DCI had the great opportunity to host a Downtown Institute in Aurora last month. Dynamic presentations from Stephanie Troller at DOLA, David Leavitt-D’Agnostio from the Small Business Association, and Aurora’s Urban Renewal Manager Andrea Amonick left attendees informed and excited.
Aurora is one of Colorado’s largest cities and boasts a rich history with many unique commercial corridors. Through unique public-private partnerships, Aurora has harnessed tools for urban renewal and business engagement to shape a vibrant Colfax avenue through arts investment, collaborative partnerships, impactful events, and a thriving business community.
Some of the most exciting changes in Aurora started with the redevelopment of the Fitzsimons Army Hospital. Built in 1917 to treat World War I Army patients, the hospital and was placed on the Base Realignment and Closure (BRAC) list in 1995, causing stirs of uncertainty over jobs, economic vitality, and Aurora’s future. A year later, however, the Fitzsimons Redevelopment Authority was created to imagine and govern the evolution of this historic medical center into a progressive biosciences innovation hub.
The City of Aurora adopted several Urban Renewal areas, beginning in 2001, to encourage development within the existing medical campus as well as the surrounding areas. Today, the Fitzsimons complex holds the University of Colorado Hospital, Colorado Children’s Hospital, General’s Park, and other medical facilities. There are 22,000 new jobs from this campus alone with much more development on the way.
Plans are underway for the Colorado Science and Technology Park (CSTP), a 6.5 million square foot development with laboratory and office spaces. This joint venture from the Fitzsimons Redevelopment Authority, City of Aurora, University of Colorado, and University Physicians, Inc. is expected to create 45,000 new jobs when completed and will anchor a new transit stop on Montview Boulevard.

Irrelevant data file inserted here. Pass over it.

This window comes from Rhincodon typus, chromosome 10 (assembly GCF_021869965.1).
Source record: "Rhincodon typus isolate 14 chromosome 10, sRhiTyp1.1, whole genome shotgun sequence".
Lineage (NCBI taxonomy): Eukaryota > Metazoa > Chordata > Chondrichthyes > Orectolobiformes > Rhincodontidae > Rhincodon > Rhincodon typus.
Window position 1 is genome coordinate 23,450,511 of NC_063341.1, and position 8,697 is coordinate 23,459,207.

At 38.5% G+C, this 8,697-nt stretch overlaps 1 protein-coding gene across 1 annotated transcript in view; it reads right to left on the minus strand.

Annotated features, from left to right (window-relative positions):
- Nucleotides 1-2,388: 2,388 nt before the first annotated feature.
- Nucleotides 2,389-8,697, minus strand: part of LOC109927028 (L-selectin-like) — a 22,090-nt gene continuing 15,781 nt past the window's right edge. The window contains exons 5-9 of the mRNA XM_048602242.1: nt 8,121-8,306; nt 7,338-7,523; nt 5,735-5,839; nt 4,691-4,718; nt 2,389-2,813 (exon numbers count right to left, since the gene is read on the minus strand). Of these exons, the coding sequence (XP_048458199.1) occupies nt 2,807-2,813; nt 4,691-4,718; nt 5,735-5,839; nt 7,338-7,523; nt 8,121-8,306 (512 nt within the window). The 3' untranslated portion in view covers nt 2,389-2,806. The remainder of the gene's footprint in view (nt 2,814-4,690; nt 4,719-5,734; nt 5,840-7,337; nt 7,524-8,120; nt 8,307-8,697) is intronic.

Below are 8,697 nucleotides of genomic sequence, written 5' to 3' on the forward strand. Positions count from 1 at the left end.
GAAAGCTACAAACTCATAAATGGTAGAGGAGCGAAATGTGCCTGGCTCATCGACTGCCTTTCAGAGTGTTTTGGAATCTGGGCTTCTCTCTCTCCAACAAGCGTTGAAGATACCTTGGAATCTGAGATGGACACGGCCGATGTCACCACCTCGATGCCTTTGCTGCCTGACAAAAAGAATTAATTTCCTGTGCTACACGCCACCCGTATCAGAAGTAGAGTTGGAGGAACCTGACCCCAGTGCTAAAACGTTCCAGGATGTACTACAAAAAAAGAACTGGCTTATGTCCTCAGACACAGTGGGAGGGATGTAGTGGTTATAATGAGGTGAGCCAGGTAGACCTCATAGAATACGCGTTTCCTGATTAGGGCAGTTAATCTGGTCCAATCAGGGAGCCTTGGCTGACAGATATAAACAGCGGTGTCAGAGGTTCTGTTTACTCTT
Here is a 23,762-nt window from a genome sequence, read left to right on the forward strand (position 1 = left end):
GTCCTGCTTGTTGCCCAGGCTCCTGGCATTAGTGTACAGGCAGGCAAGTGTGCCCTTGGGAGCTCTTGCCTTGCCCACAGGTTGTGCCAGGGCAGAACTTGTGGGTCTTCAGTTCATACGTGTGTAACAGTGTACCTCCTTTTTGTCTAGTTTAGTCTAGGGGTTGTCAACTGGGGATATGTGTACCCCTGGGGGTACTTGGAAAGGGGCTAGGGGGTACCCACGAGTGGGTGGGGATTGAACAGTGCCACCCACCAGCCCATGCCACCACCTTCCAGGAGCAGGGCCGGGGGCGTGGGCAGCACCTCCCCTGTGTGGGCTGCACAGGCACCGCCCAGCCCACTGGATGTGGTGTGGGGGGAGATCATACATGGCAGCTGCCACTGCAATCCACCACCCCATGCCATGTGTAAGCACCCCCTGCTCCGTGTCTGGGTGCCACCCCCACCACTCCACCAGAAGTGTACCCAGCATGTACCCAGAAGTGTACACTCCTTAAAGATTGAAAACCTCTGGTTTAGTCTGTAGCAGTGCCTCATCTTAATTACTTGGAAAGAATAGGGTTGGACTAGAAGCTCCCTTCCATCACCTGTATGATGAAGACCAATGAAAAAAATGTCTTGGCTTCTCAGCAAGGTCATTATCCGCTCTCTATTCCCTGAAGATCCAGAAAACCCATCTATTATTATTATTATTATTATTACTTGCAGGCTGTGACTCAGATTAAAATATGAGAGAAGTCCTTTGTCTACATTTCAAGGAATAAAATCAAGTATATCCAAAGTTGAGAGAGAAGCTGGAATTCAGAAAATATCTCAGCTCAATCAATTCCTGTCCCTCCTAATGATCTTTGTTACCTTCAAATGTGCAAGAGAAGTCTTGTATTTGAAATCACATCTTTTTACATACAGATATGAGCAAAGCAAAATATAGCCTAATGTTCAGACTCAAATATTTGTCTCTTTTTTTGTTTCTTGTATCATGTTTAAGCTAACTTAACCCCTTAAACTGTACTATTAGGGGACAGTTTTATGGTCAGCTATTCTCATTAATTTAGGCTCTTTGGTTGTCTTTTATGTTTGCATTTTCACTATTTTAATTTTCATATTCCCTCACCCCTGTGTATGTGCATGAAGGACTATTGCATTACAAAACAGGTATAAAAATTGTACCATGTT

Completed development along previously blighted areas of Colfax Avenue has helped to enhance the local area, including ground floor shops near Fitzsimons, Corporex Office Building, and Springhill Suites. Future development south of Colfax, however, has many Aurora residents even more excited.
A 30,000 square foot conference center and full service hotel will serve the Fitzsimons area and is set to be surrounded by mixed use developments featuring housing, commercial, and retail spaces.
Concurrent to the massive developments in medical and biosciences, Aurora has invested significantly in in its own Cultural Arts District with redevelopment ongoing since 2002. Aurora visitors can catch a show at the Vintage Theatre, check out a book at the MLK Library, or simply stroll through the city admiring the many public art exhibitions and local galleries.
Soon, Aurora guests and residents will be thrilled by an adaptive reuse development of the Stanley Aviation plant. This former industrial site and brownfield area will be resurrected as the Stanley Marketplace, an urban market concept with unique retail, offices, a beer garden, outdoor recreation, and an event plaza.
In Aurora, redevelopment opportunities have been popping up throughout the city from cooperative partnerships. These new developments, coupled with expansions in the light rail system, continue to make Aurora an exciting place to visit, work, and live!
Content from this article relied on a presentation from Andrea Amonick. You can find her presentation, Aurora: Urban Unexpected, on DCI’s website here.